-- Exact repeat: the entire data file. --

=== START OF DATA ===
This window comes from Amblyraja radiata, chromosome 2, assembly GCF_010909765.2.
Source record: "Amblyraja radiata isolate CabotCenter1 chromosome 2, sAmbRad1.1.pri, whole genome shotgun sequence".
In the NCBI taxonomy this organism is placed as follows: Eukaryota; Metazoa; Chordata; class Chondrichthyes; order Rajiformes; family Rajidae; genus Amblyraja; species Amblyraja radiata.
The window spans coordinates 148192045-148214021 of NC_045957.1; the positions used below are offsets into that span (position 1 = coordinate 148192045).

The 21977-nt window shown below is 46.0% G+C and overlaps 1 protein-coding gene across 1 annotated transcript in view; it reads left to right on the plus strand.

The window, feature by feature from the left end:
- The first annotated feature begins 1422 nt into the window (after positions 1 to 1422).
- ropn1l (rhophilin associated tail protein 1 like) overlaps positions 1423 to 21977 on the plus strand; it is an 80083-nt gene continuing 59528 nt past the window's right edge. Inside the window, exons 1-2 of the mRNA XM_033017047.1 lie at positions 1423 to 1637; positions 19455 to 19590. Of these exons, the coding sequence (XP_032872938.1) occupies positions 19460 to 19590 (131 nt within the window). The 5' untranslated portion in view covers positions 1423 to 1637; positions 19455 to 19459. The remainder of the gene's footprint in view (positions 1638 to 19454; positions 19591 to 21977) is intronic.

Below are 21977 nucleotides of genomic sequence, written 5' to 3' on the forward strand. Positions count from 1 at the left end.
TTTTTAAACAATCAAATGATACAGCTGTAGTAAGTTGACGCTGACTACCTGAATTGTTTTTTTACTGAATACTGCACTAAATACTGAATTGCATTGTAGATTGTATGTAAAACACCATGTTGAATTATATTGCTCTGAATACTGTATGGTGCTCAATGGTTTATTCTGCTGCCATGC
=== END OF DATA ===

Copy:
This window comes from Amblyraja radiata, chromosome 2, assembly GCF_010909765.2.
Source record: "Amblyraja radiata isolate CabotCenter1 chromosome 2, sAmbRad1.1.pri, whole genome shotgun sequence".
In the NCBI taxonomy this organism is placed as follows: Eukaryota; Metazoa; Chordata; class Chondrichthyes; order Rajiformes; family Rajidae; genus Amblyraja; species Amblyraja radiata.
The window spans coordinates 148192045-148214021 of NC_045957.1; the positions used below are offsets into that span (position 1 = coordinate 148192045).

The 21977-nt window shown below is 46.0% G+C and overlaps 1 protein-coding gene across 1 annotated transcript in view; it reads left to right on the plus strand.

The window, feature by feature from the left end:
- The first annotated feature begins 1422 nt into the window (after positions 1 to 1422).
- ropn1l (rhophilin associated tail protein 1 like) overlaps positions 1423 to 21977 on the plus strand; it is an 80083-nt gene continuing 59528 nt past the window's right edge. Inside the window, exons 1-2 of the mRNA XM_033017047.1 lie at positions 1423 to 1637; positions 19455 to 19590. Of these exons, the coding sequence (XP_032872938.1) occupies positions 19460 to 19590 (131 nt within the window). The 5' untranslated portion in view covers positions 1423 to 1637; positions 19455 to 19459. The remainder of the gene's footprint in view (positions 1638 to 19454; positions 19591 to 21977) is intronic.

Below are 21977 nucleotides of genomic sequence, written 5' to 3' on the forward strand. Positions count from 1 at the left end.
TTTTTAAACAATCAAATGATACAGCTGTAGTAAGTTGACGCTGACTACCTGAATTGTTTTTTTACTGAATACTGCACTAAATACTGAATTGCATTGTAGATTGTATGTAAAACACCATGTTGAATTATATTGCTCTGAATACTGTATGGTGCTCAATGGTTTATTCTGCTGCCATGC